Symptoms and Signs
Tipburn is characterized by browning of the margins of young, maturing leaves in head and leaf lettuces. The brown area may be limited to a few small spots at or near the leaf margin, or the entire edge of the leaf may be affected. Many pinpoint necrotic areas along the margin may give that tissue a speckled appearance. Brown veins may occur near the brown lesions.
Comments on the Disorder
Tipburn is a result of calcium deficiencies in growing tissue, which can occur even if calcium levels in the soil are adequate. Calcium is important for cell wall strength and membrane integrity. Calcium mostly moves in the transpirational flow in the plant, therefore, the highest concentration of calcium is in outer leaves where higher level of transpiration occurs.
Tipburn is rarely the result of low soil calcium, but more commonly is due to water stress and low evapotranspiration (ET) that causes transient deficiency of calcium in rapidly expanding leaf tissue.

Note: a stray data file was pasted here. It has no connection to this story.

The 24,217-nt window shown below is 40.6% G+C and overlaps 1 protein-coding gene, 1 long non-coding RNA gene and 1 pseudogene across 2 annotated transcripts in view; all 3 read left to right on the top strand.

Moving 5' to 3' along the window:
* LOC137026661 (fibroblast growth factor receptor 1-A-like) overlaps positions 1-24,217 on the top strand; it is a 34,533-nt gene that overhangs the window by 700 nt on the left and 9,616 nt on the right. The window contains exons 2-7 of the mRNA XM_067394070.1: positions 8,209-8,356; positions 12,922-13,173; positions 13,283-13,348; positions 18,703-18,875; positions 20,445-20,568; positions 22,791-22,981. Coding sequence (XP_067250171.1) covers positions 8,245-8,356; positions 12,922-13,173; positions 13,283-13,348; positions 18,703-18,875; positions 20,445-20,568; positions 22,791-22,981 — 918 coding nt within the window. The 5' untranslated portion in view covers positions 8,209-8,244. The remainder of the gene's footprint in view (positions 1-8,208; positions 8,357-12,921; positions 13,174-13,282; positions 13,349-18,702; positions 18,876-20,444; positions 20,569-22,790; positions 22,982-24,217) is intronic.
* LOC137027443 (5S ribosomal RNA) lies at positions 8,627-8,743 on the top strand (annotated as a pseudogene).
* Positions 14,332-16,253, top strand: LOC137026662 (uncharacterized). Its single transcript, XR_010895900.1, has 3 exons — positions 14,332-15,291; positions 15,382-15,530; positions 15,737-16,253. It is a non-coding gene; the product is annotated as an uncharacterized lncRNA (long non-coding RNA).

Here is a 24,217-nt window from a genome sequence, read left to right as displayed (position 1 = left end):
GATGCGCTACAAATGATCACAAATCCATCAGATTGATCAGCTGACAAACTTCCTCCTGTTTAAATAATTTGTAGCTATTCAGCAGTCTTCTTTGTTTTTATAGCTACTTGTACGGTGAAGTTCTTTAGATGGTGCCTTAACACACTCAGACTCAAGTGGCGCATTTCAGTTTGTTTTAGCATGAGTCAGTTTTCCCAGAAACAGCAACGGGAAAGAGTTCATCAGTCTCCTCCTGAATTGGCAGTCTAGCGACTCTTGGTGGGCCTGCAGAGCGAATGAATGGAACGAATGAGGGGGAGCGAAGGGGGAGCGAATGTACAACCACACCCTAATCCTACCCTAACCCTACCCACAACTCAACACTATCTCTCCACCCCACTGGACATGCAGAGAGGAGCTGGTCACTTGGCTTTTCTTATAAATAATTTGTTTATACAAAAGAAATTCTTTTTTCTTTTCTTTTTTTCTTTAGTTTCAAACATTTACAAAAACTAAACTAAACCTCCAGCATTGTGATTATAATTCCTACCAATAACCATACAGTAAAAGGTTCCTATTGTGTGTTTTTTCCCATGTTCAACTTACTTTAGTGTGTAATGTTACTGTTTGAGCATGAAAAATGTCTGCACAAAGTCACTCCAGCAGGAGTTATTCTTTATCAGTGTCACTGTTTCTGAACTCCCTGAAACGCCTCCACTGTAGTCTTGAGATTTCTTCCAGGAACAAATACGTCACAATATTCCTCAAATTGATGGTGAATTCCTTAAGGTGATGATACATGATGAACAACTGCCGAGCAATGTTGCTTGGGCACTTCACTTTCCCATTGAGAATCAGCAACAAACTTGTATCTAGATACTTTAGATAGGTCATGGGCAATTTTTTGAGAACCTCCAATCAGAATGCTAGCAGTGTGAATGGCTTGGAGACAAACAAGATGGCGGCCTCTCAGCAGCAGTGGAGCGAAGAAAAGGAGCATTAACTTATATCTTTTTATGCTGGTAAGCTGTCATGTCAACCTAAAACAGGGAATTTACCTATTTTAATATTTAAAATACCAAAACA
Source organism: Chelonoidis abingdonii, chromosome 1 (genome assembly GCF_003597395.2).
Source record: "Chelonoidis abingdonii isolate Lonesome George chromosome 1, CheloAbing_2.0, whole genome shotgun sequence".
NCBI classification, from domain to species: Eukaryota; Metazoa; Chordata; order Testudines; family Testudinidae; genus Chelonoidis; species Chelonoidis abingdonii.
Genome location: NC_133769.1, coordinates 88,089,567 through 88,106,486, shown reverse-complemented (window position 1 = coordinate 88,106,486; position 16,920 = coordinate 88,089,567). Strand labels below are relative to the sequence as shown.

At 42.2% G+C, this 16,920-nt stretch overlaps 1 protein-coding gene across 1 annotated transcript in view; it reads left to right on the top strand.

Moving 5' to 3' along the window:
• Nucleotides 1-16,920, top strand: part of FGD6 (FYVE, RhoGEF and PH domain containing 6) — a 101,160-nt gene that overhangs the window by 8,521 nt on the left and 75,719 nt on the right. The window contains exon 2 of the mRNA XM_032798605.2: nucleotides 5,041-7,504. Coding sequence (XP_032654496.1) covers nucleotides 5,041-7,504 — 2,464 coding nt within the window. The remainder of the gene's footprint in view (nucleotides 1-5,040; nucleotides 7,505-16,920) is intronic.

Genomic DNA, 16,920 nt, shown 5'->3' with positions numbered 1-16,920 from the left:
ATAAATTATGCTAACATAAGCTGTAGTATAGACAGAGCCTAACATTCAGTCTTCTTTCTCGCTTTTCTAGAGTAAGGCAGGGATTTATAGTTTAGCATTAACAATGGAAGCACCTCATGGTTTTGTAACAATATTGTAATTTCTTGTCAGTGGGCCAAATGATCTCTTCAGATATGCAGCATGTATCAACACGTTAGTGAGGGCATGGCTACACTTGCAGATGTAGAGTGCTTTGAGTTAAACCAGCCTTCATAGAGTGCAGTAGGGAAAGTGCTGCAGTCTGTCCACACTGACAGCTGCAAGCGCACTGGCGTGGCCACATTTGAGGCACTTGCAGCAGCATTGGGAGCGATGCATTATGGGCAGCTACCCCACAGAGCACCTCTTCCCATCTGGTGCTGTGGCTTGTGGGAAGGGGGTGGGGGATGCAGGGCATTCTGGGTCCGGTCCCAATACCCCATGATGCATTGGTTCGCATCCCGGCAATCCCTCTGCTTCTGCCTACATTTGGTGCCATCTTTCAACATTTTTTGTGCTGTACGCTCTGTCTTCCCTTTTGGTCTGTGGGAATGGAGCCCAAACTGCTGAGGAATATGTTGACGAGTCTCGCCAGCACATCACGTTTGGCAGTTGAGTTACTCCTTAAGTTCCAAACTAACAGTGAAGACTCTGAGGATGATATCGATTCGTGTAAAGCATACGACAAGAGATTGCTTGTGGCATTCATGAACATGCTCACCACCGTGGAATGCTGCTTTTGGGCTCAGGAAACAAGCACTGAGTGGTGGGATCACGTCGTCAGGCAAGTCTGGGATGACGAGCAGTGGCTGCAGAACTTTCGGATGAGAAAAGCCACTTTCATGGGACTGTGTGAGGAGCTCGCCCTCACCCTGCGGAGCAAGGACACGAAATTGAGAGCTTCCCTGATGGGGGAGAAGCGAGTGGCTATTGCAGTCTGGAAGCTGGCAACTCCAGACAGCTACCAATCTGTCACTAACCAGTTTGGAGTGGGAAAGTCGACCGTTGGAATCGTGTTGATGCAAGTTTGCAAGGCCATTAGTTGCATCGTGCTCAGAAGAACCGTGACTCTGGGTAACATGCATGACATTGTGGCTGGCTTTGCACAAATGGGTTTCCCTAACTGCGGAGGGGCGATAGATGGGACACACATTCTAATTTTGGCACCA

- Head formation reduces transpiration in the inner leaves of iceberg lettuce. Inner leaves of head lettuce or leaf lettuces transpire less than outer leaves and are more likely to develop tipburn.
- Rapid growth creates conditions for the development of tipburn.
- Low evapotranspiration (ET) due to weather conditions like fog reduces transpiration in leaf lettuces.
- Soil water stress can also reduce the transport of calcium to the plant.
Cultivars vary in their susceptibility to tipburn. In areas and seasons in which tipburn is likely to occur, use resistant cultivars. Foliar sprays of calcium have reduced tipburn in studies in which the nutrient is applied directly to the tissue; however, this is ineffective in head lettuce because the nutrient will not reach susceptible tissue deep inside the head in time to prevent the development of tipburn. Calcium fertilizer applications to the soil are generally ineffective because soils in California's lettuce producing districts generally already have sufficient calcium to supply the plant.